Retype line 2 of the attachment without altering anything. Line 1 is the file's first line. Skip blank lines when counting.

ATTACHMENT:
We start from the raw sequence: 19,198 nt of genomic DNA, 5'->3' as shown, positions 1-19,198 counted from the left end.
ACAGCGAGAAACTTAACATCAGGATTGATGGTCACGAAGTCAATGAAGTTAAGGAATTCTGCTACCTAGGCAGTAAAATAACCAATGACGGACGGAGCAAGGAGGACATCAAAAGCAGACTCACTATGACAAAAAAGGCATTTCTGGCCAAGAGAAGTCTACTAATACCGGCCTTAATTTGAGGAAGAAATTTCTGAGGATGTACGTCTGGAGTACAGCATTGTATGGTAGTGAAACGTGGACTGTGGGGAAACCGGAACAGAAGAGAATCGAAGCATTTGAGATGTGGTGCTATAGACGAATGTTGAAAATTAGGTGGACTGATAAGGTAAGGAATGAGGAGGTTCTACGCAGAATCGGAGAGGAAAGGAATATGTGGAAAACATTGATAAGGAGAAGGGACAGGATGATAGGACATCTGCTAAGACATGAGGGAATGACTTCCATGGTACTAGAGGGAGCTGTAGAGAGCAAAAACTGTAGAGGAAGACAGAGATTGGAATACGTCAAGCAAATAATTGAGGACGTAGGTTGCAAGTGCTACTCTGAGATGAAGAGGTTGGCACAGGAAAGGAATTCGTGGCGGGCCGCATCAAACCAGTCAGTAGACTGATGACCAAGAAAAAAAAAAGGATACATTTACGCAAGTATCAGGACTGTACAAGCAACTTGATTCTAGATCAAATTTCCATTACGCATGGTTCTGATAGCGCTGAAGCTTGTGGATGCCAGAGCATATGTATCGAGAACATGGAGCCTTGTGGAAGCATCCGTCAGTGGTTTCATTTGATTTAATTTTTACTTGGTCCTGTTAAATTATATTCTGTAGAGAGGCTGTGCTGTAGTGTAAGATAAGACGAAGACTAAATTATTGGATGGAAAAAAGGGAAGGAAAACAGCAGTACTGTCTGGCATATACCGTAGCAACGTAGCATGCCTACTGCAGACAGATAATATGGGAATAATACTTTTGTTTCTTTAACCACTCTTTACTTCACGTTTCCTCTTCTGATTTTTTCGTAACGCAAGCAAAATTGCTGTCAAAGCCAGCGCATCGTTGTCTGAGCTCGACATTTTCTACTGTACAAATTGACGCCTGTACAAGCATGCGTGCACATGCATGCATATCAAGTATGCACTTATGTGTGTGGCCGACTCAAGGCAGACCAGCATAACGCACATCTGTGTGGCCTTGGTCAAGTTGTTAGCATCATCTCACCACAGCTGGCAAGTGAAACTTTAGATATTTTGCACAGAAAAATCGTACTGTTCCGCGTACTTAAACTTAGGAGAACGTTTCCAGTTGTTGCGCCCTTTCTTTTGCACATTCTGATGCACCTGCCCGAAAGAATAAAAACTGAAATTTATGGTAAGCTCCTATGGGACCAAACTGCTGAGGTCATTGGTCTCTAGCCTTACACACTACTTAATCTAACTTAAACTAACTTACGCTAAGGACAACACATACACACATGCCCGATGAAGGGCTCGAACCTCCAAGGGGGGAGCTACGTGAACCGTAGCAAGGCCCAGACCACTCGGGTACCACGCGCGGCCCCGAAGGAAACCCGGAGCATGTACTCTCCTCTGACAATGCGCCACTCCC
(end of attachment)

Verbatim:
ACAGCGAGAAACTTAACATCAGGATTGATGGTCACGAAGTCAATGAAGTTAAGGAATTCTGCTACCTAGGCAGTAAAATAACCAATGACGGACGGAGCAAGGAGGACATCAAAAGCAGACTCACTATGACAAAAAAGGCATTTCTGGCCAAGAGAAGTCTACTAATACCGGCCTTAATTTGAGGAAGAAATTTCTGAGGATGTACGTCTGGAGTACAGCATTGTATGGTAGTGAAACGTGGACTGTGGGGAAACCGGAACAGAAGAGAATCGAAGCATTTGAGATGTGGTGCTATAGACGAATGTTGAAAATTAGGTGGACTGATAAGGTAAGGAATGAGGAGGTTCTACGCAGAATCGGAGAGGAAAGGAATATGTGGAAAACATTGATAAGGAGAAGGGACAGGATGATAGGACATCTGCTAAGACATGAGGGAATGACTTCCATGGTACTAGAGGGAGCTGTAGAGAGCAAAAACTGTAGAGGAAGACAGAGATTGGAATACGTCAAGCAAATAATTGAGGACGTAGGTTGCAAGTGCTACTCTGAGATGAAGAGGTTGGCACAGGAAAGGAATTCGTGGCGGGCCGCATCAAACCAGTCAGTAGACTGATGACCAAGAAAAAAAAAAGGATACATTTACGCAAGTATCAGGACTGTACAAGCAACTTGATTCTAGATCAAATTTCCATTACGCATGGTTCTGATAGCGCTGAAGCTTGTGGATGCCAGAGCATATGTATCGAGAACATGGAGCCTTGTGGAAGCATCCGTCAGTGGTTTCATTTGATTTAATTTTTACTTGGTCCTGTTAAATTATATTCTGTAGAGAGGCTGTGCTGTAGTGTAAGATAAGACGAAGACTAAATTATTGGATGGAAAAAAGGGAAGGAAAACAGCAGTACTGTCTGGCATATACCGTAGCAACGTAGCATGCCTACTGCAGACAGATAATATGGGAATAATACTTTTGTTTCTTTAACCACTCTTTACTTCACGTTTCCTCTTCTGATTTTTTCGTAACGCAAGCAAAATTGCTGTCAAAGCCAGCGCATCGTTGTCTGAGCTCGACATTTTCTACTGTACAAATTGACGCCTGTACAAGCATGCGTGCACATGCATGCATATCAAGTATGCACTTATGTGTGTGGCCGACTCAAGGCAGACCAGCATAACGCACATCTGTGTGGCCTTGGTCAAGTTGTTAGCATCATCTCACCACAGCTGGCAAGTGAAACTTTAGATATTTTGCACAGAAAAATCGTACTGTTCCGCGTACTTAAACTTAGGAGAACGTTTCCAGTTGTTGCGCCCTTTCTTTTGCACATTCTGATGCACCTGCCCGAAAGAATAAAAACTGAAATTTATGGTAAGCTCCTATGGGACCAAACTGCTGAGGTCATTGGTCTCTAGCCTTACACACTACTTAATCTAACTTAAACTAACTTACGCTAAGGACAACACATACACACATGCCCGATGAAGGGCTCGAACCTCCAAGGGGGGAGCTACGTGAACCGTAGCAAGGCCCAGACCACTCGGGTACCACGCGCGGCCCCGAAGGAAACCCGGAGCATGTACTCTCCTCTGACAATGCGCCACTCCC